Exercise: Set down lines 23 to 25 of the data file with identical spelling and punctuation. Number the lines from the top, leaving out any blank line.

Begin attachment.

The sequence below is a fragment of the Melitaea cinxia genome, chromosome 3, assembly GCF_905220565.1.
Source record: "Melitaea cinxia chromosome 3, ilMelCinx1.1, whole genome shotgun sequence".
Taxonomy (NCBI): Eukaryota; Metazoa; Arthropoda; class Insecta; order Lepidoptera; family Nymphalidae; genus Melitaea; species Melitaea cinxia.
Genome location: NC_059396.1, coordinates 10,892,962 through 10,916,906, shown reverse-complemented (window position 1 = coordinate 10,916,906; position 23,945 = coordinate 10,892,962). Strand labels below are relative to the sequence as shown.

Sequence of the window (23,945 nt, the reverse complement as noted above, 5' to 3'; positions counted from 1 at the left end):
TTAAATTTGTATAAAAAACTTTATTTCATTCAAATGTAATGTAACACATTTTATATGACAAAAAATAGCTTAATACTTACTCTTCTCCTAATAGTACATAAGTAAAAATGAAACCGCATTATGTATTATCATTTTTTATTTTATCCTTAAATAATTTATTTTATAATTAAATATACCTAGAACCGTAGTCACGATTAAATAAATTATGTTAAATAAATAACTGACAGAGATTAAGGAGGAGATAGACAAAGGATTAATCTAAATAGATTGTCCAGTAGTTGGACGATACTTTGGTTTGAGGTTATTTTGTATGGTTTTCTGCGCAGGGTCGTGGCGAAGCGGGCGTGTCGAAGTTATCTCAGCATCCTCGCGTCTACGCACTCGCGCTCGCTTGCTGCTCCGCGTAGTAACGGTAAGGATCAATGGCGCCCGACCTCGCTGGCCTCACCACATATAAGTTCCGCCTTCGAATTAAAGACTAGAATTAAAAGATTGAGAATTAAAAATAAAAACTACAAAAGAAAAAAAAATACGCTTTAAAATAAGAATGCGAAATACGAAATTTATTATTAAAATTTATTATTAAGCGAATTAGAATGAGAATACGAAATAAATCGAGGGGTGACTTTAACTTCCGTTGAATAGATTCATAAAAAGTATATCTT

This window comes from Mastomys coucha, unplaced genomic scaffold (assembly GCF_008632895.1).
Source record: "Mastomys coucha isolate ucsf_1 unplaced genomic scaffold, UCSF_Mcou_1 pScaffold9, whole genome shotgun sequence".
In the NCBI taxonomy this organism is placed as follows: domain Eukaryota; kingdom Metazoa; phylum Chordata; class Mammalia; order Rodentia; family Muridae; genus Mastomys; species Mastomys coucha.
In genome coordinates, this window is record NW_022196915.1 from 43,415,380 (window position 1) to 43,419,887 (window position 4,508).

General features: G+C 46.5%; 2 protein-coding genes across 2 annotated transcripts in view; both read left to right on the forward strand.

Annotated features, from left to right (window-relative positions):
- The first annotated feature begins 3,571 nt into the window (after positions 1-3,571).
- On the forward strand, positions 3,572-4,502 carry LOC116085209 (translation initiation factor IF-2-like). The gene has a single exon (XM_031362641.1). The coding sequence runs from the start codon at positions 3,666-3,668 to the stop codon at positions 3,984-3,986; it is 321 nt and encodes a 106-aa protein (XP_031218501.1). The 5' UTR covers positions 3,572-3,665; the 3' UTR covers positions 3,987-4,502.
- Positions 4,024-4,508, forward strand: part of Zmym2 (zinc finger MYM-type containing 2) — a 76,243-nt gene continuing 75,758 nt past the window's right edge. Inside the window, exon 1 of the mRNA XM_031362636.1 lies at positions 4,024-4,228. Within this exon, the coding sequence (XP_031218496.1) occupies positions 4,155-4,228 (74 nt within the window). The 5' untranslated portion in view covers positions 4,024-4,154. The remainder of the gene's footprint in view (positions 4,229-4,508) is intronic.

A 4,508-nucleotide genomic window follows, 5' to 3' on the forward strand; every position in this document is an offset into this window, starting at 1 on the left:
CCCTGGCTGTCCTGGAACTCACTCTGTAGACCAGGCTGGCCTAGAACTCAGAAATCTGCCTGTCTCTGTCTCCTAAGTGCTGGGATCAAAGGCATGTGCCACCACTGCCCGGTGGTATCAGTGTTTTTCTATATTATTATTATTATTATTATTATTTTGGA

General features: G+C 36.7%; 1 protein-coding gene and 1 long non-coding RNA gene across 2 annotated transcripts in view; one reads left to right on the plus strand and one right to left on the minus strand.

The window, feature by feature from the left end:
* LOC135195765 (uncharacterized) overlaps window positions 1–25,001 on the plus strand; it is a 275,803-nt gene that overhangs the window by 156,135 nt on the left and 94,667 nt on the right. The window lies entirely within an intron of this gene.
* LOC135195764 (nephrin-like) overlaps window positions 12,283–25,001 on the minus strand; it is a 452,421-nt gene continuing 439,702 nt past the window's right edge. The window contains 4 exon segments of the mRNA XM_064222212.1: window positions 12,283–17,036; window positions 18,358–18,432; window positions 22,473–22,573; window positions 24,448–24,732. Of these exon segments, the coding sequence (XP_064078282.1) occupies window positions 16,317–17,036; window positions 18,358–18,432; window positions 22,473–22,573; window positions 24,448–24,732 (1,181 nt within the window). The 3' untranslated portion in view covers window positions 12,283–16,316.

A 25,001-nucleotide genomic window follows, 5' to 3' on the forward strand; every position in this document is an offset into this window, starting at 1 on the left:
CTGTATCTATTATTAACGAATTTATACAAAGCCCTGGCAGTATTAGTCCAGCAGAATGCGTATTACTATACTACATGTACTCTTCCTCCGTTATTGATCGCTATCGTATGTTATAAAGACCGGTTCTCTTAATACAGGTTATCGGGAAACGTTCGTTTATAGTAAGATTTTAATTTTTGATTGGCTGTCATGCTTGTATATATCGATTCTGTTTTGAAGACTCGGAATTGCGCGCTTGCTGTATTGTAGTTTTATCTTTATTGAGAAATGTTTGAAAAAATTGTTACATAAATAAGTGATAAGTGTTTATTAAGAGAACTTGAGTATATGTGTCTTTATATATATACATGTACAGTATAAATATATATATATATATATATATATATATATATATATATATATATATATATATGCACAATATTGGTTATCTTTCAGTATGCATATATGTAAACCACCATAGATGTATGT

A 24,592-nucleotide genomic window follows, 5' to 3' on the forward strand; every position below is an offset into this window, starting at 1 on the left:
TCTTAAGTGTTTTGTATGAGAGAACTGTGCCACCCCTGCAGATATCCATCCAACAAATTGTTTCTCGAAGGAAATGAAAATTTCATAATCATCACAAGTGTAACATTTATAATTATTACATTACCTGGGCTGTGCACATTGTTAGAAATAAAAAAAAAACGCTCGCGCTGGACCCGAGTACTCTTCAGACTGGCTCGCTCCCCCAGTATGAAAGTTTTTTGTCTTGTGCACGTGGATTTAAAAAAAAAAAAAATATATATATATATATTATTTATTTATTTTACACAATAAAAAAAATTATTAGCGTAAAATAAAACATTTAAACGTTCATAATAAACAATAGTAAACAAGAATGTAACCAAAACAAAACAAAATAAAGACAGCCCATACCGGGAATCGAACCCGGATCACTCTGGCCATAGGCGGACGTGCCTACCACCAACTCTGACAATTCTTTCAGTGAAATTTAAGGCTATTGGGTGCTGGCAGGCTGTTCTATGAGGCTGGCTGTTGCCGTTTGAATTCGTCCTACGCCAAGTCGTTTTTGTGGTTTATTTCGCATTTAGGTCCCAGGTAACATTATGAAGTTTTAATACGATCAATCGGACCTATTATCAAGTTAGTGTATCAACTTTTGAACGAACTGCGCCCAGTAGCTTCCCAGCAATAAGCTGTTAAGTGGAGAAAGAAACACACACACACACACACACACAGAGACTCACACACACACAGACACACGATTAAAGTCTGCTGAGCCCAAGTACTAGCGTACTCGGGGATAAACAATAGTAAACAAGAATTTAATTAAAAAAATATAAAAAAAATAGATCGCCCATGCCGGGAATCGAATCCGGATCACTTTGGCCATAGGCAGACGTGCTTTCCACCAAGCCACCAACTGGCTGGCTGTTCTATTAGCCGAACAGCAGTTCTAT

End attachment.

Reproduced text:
CTGTATCTATTATTAACGAATTTATACAAAGCCCTGGCAGTATTAGTCCAGCAGAATGCGTATTACTATACTACATGTACTCTTCCTCCGTTATTGATCGCTATCGTATGTTATAAAGACCGGTTCTCTTAATACAGGTTATCGGGAAACGTTCGTTTATAGTAAGATTTTAATTTTTGATTGGCTGTCATGCTTGTATATATCGATTCTGTTTTGAAGACTCGGAATTGCGCGCTTGCTGTATTGTAGTTTTATCTTTATTGAGAAATGTTTGAAAAAATTGTTACATAAATAAGTGATAAGTGTTTATTAAGAGAACTTGAGTATATGTGTCTTTATATATATACATGTACAGTATAAATATATATATATATATATATATATATATATATATATATATATATATATATATGCACAATATTGGTTATCTTTCAGTATGCATATATGTAAACCACCATAGATGTATGT

A 24,592-nucleotide genomic window follows, 5' to 3' on the forward strand; every position below is an offset into this window, starting at 1 on the left:
TCTTAAGTGTTTTGTATGAGAGAACTGTGCCACCCCTGCAGATATCCATCCAACAAATTGTTTCTCGAAGGAAATGAAAATTTCATAATCATCACAAGTGTAACATTTATAATTATTACATTACCTGGGCTGTGCACATTGTTAGAAATAAAAAAAAAACGCTCGCGCTGGACCCGAGTACTCTTCAGACTGGCTCGCTCCCCCAGTATGAAAGTTTTTTGTCTTGTGCACGTGGATTTAAAAAAAAAAAAAATATATATATATATATTATTTATTTATTTTACACAATAAAAAAAATTATTAGCGTAAAATAAAACATTTAAACGTTCATAATAAACAATAGTAAACAAGAATGTAACCAAAACAAAACAAAATAAAGACAGCCCATACCGGGAATCGAACCCGGATCACTCTGGCCATAGGCGGACGTGCCTACCACCAACTCTGACAATTCTTTCAGTGAAATTTAAGGCTATTGGGTGCTGGCAGGCTGTTCTATGAGGCTGGCTGTTGCCGTTTGAATTCGTCCTACGCCAAGTCGTTTTTGTGGTTTATTTCGCATTTAGGTCCCAGGTAACATTATGAAGTTTTAATACGATCAATCGGACCTATTATCAAGTTAGTGTATCAACTTTTGAACGAACTGCGCCCAGTAGCTTCCCAGCAATAAGCTGTTAAGTGGAGAAAGAAACACACACACACACACACACACAGAGACTCACACACACACAGACACACGATTAAAGTCTGCTGAGCCCAAGTACTAGCGTACTCGGGGATAAACAATAGTAAACAAGAATTTAATTAAAAAAATATAAAAAAAATAGATCGCCCATGCCGGGAATCGAATCCGGATCACTTTGGCCATAGGCAGACGTGCTTTCCACCAAGCCACCAACTGGCTGGCTGTTCTATTAGCCGAACAGCAGTTCTAT